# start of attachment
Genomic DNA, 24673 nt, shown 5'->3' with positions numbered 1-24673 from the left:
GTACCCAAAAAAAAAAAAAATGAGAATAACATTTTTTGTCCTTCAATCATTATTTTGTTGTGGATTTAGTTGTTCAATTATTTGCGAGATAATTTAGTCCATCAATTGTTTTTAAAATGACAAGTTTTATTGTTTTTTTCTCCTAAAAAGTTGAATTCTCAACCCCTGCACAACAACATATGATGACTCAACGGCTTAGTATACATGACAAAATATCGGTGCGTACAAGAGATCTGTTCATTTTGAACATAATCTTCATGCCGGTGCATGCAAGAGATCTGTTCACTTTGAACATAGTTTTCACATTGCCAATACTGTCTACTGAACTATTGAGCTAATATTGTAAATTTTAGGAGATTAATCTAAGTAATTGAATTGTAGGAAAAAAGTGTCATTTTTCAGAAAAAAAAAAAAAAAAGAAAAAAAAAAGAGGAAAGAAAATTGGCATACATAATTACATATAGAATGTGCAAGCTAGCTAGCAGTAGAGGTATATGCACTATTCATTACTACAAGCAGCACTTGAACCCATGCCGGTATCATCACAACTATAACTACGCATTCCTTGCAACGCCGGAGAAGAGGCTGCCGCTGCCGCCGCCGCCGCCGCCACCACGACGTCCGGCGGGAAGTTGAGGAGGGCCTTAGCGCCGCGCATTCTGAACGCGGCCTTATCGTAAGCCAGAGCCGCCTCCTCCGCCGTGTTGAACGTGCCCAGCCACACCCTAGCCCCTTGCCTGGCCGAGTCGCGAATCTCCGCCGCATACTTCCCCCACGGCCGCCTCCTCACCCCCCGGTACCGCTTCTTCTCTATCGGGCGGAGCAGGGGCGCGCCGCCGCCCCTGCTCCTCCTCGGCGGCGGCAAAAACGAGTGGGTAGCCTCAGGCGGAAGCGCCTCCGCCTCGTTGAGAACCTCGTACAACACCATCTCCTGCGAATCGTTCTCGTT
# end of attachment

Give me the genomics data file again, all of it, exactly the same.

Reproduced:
Genomic DNA, 24673 nt, shown 5'->3' with positions numbered 1-24673 from the left:
GTACCCAAAAAAAAAAAAAATGAGAATAACATTTTTTGTCCTTCAATCATTATTTTGTTGTGGATTTAGTTGTTCAATTATTTGCGAGATAATTTAGTCCATCAATTGTTTTTAAAATGACAAGTTTTATTGTTTTTTTCTCCTAAAAAGTTGAATTCTCAACCCCTGCACAACAACATATGATGACTCAACGGCTTAGTATACATGACAAAATATCGGTGCGTACAAGAGATCTGTTCATTTTGAACATAATCTTCATGCCGGTGCATGCAAGAGATCTGTTCACTTTGAACATAGTTTTCACATTGCCAATACTGTCTACTGAACTATTGAGCTAATATTGTAAATTTTAGGAGATTAATCTAAGTAATTGAATTGTAGGAAAAAAGTGTCATTTTTCAGAAAAAAAAAAAAAAAAGAAAAAAAAAAGAGGAAAGAAAATTGGCATACATAATTACATATAGAATGTGCAAGCTAGCTAGCAGTAGAGGTATATGCACTATTCATTACTACAAGCAGCACTTGAACCCATGCCGGTATCATCACAACTATAACTACGCATTCCTTGCAACGCCGGAGAAGAGGCTGCCGCTGCCGCCGCCGCCGCCGCCACCACGACGTCCGGCGGGAAGTTGAGGAGGGCCTTAGCGCCGCGCATTCTGAACGCGGCCTTATCGTAAGCCAGAGCCGCCTCCTCCGCCGTGTTGAACGTGCCCAGCCACACCCTAGCCCCTTGCCTGGCCGAGTCGCGAATCTCCGCCGCATACTTCCCCCACGGCCGCCTCCTCACCCCCCGGTACCGCTTCTTCTCTATCGGGCGGAGCAGGGGCGCGCCGCCGCCCCTGCTCCTCCTCGGCGGCGGCAAAAACGAGTGGGTAGCCTCAGGCGGAAGCGCCTCCGCCTCGTTGAGAACCTCGTACAACACCATCTCCTGCGAATCGTTCTCGTT